Translation:The dog goes over to the Hungarians, and not to the Spanish person.
In the previous similar sentence where the firefighter was going to the Belgian child, only the continuous present was accepted. Here it is rejected. Please, please, please. Each time I have to rewrite my correct sentence and make sure that I remember exactly what the author seem to randomly select. I have failed to identify any logical pattern in the choice of tense. Someone attempted to provide an explanation but it does not seem to be correct according to my experience here.
More literally it is "human", but it is used as a generic term for a person. Sometimes it is understood to be a man but it can be any gender. The literal match for "person" is "személy".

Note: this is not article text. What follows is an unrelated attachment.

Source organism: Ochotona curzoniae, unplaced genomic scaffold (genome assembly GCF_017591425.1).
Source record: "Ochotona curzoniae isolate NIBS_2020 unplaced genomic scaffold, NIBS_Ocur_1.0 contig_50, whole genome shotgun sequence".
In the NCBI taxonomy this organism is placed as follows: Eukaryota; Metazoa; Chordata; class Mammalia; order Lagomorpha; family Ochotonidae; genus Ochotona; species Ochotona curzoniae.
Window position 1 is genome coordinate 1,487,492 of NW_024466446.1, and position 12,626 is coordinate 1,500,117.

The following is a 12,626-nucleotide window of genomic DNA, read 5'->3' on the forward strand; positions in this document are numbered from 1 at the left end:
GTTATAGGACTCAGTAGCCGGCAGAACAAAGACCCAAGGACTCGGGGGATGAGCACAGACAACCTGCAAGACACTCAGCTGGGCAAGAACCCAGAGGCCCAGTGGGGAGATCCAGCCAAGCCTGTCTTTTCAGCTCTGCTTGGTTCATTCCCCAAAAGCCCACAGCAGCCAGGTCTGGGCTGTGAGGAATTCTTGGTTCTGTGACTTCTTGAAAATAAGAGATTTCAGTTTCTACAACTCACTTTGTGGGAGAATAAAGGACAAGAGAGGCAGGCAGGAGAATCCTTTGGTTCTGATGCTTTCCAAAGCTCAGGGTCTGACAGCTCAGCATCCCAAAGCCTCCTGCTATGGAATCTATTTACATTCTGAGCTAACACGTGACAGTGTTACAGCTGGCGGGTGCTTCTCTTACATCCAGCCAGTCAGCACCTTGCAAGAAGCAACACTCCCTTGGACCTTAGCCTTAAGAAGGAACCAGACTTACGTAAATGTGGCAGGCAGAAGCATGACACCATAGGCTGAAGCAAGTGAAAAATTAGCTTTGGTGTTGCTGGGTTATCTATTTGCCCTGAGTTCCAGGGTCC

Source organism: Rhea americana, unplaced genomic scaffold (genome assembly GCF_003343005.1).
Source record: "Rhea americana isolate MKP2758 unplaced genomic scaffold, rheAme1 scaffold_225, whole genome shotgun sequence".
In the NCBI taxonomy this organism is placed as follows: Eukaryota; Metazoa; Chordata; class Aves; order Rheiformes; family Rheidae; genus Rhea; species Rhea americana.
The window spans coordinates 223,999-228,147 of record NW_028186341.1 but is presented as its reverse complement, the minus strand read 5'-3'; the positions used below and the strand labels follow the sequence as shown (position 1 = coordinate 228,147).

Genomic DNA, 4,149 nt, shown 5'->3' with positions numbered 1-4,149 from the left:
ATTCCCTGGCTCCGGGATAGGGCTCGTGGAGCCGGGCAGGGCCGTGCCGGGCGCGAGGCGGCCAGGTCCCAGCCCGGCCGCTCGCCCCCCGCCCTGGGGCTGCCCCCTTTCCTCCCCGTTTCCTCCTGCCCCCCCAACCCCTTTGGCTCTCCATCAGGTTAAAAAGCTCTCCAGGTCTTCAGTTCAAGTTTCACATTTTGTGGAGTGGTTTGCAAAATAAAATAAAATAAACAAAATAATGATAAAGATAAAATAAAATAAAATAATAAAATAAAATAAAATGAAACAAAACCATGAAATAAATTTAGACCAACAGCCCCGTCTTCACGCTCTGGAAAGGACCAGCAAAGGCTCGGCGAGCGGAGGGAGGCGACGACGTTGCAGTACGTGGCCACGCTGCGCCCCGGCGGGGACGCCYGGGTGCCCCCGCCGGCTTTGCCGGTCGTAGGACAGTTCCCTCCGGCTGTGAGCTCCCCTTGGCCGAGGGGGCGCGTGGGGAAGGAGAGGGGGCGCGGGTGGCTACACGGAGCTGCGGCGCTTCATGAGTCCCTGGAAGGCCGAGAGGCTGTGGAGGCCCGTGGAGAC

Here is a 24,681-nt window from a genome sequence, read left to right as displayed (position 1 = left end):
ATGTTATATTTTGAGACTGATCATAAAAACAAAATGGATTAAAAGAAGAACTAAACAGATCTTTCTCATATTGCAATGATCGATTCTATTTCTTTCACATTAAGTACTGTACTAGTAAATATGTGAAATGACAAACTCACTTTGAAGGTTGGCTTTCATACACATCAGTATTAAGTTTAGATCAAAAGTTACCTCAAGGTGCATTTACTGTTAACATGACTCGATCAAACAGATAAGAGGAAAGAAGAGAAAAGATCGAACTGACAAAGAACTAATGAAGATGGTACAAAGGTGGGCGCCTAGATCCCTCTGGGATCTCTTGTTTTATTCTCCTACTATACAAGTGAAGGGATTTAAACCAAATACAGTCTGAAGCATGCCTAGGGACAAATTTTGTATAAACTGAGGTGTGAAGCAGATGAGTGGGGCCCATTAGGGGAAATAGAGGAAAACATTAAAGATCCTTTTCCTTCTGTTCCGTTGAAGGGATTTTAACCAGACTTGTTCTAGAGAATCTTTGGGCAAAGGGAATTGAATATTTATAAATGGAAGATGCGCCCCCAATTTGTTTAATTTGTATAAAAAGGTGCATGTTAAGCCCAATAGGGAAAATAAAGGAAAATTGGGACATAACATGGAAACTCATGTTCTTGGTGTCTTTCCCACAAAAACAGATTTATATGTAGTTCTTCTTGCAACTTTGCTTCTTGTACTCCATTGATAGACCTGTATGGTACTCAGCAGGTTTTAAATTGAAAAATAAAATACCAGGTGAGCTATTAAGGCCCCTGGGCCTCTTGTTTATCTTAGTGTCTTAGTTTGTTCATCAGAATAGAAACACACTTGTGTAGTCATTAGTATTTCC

"Ő egy szép szál ember." "ember = férfi" is the only meaning in this sentence. Not a woman! In special cases "ember" has genger.
I'm not quite sure I completely understand that Hungarian sentence, but I can make some guesses. Is it a little dirty?
"the dog goes there to the hungarians but not to the spanish person" is not correct?